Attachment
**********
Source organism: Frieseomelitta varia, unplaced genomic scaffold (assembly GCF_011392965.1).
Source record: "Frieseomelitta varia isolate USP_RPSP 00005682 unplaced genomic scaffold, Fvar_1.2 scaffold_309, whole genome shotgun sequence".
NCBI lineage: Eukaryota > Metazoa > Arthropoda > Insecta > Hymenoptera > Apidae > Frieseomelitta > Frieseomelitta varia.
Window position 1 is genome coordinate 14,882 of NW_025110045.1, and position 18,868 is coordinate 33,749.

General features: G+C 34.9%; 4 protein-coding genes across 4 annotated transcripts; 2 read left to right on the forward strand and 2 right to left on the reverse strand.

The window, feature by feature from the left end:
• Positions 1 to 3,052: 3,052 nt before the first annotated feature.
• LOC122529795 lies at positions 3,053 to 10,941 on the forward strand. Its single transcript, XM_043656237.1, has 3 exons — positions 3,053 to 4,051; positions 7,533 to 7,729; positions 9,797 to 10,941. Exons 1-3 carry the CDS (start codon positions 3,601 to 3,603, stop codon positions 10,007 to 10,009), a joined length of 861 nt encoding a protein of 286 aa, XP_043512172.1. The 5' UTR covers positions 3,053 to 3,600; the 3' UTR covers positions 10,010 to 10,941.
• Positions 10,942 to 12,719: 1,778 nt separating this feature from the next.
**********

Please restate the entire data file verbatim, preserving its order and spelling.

Source organism: Frieseomelitta varia, unplaced genomic scaffold (assembly GCF_011392965.1).
Source record: "Frieseomelitta varia isolate USP_RPSP 00005682 unplaced genomic scaffold, Fvar_1.2 scaffold_309, whole genome shotgun sequence".
NCBI lineage: Eukaryota > Metazoa > Arthropoda > Insecta > Hymenoptera > Apidae > Frieseomelitta > Frieseomelitta varia.
Window position 1 is genome coordinate 14,882 of NW_025110045.1, and position 18,868 is coordinate 33,749.

General features: G+C 34.9%; 4 protein-coding genes across 4 annotated transcripts; 2 read left to right on the forward strand and 2 right to left on the reverse strand.

The window, feature by feature from the left end:
• Positions 1 to 3,052: 3,052 nt before the first annotated feature.
• LOC122529795 lies at positions 3,053 to 10,941 on the forward strand. Its single transcript, XM_043656237.1, has 3 exons — positions 3,053 to 4,051; positions 7,533 to 7,729; positions 9,797 to 10,941. Exons 1-3 carry the CDS (start codon positions 3,601 to 3,603, stop codon positions 10,007 to 10,009), a joined length of 861 nt encoding a protein of 286 aa, XP_043512172.1. The 5' UTR covers positions 3,053 to 3,600; the 3' UTR covers positions 10,010 to 10,941.
• Positions 10,942 to 12,719: 1,778 nt separating this feature from the next.